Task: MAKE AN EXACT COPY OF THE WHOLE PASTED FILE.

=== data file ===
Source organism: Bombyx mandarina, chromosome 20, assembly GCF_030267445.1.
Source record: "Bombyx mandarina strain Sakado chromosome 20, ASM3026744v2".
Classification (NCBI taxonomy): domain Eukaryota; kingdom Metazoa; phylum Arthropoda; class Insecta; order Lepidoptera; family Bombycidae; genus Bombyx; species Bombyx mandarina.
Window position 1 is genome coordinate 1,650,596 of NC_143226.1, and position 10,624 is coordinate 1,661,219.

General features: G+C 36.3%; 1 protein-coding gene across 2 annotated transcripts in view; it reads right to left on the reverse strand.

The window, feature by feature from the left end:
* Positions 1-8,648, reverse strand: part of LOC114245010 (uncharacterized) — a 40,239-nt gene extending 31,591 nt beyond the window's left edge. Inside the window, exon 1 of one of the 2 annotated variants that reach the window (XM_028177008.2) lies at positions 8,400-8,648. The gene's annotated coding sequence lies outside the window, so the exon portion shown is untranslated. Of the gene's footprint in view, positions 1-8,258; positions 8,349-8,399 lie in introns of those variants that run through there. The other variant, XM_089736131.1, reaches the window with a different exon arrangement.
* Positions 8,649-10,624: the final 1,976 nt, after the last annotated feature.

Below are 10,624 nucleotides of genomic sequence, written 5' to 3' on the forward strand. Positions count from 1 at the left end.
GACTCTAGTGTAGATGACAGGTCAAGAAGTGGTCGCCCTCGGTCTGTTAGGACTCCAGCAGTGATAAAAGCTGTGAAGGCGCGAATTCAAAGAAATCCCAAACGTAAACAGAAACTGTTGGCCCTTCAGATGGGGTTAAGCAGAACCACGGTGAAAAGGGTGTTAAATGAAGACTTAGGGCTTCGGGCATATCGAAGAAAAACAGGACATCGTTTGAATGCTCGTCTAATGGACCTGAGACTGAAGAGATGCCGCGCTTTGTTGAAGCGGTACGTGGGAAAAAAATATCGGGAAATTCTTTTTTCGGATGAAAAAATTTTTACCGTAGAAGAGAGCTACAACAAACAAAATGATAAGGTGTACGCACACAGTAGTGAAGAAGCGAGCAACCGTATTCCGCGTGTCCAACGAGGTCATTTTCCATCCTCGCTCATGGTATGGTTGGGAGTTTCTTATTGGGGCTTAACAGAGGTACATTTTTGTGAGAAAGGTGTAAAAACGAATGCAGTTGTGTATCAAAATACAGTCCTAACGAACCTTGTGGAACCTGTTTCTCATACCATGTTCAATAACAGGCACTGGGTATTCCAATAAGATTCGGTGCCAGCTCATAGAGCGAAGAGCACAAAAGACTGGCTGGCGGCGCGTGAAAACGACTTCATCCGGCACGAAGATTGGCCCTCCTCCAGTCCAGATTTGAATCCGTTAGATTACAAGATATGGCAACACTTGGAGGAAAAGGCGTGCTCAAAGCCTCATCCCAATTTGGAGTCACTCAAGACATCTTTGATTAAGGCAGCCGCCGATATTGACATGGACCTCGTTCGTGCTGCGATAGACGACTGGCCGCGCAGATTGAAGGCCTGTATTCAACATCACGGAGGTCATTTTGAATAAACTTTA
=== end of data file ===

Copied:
Source organism: Bombyx mandarina, chromosome 20, assembly GCF_030267445.1.
Source record: "Bombyx mandarina strain Sakado chromosome 20, ASM3026744v2".
Classification (NCBI taxonomy): domain Eukaryota; kingdom Metazoa; phylum Arthropoda; class Insecta; order Lepidoptera; family Bombycidae; genus Bombyx; species Bombyx mandarina.
Window position 1 is genome coordinate 1,650,596 of NC_143226.1, and position 10,624 is coordinate 1,661,219.

General features: G+C 36.3%; 1 protein-coding gene across 2 annotated transcripts in view; it reads right to left on the reverse strand.

The window, feature by feature from the left end:
* Positions 1-8,648, reverse strand: part of LOC114245010 (uncharacterized) — a 40,239-nt gene extending 31,591 nt beyond the window's left edge. Inside the window, exon 1 of one of the 2 annotated variants that reach the window (XM_028177008.2) lies at positions 8,400-8,648. The gene's annotated coding sequence lies outside the window, so the exon portion shown is untranslated. Of the gene's footprint in view, positions 1-8,258; positions 8,349-8,399 lie in introns of those variants that run through there. The other variant, XM_089736131.1, reaches the window with a different exon arrangement.
* Positions 8,649-10,624: the final 1,976 nt, after the last annotated feature.

Below are 10,624 nucleotides of genomic sequence, written 5' to 3' on the forward strand. Positions count from 1 at the left end.
GACTCTAGTGTAGATGACAGGTCAAGAAGTGGTCGCCCTCGGTCTGTTAGGACTCCAGCAGTGATAAAAGCTGTGAAGGCGCGAATTCAAAGAAATCCCAAACGTAAACAGAAACTGTTGGCCCTTCAGATGGGGTTAAGCAGAACCACGGTGAAAAGGGTGTTAAATGAAGACTTAGGGCTTCGGGCATATCGAAGAAAAACAGGACATCGTTTGAATGCTCGTCTAATGGACCTGAGACTGAAGAGATGCCGCGCTTTGTTGAAGCGGTACGTGGGAAAAAAATATCGGGAAATTCTTTTTTCGGATGAAAAAATTTTTACCGTAGAAGAGAGCTACAACAAACAAAATGATAAGGTGTACGCACACAGTAGTGAAGAAGCGAGCAACCGTATTCCGCGTGTCCAACGAGGTCATTTTCCATCCTCGCTCATGGTATGGTTGGGAGTTTCTTATTGGGGCTTAACAGAGGTACATTTTTGTGAGAAAGGTGTAAAAACGAATGCAGTTGTGTATCAAAATACAGTCCTAACGAACCTTGTGGAACCTGTTTCTCATACCATGTTCAATAACAGGCACTGGGTATTCCAATAAGATTCGGTGCCAGCTCATAGAGCGAAGAGCACAAAAGACTGGCTGGCGGCGCGTGAAAACGACTTCATCCGGCACGAAGATTGGCCCTCCTCCAGTCCAGATTTGAATCCGTTAGATTACAAGATATGGCAACACTTGGAGGAAAAGGCGTGCTCAAAGCCTCATCCCAATTTGGAGTCACTCAAGACATCTTTGATTAAGGCAGCCGCCGATATTGACATGGACCTCGTTCGTGCTGCGATAGACGACTGGCCGCGCAGATTGAAGGCCTGTATTCAACATCACGGAGGTCATTTTGAATAAACTTTA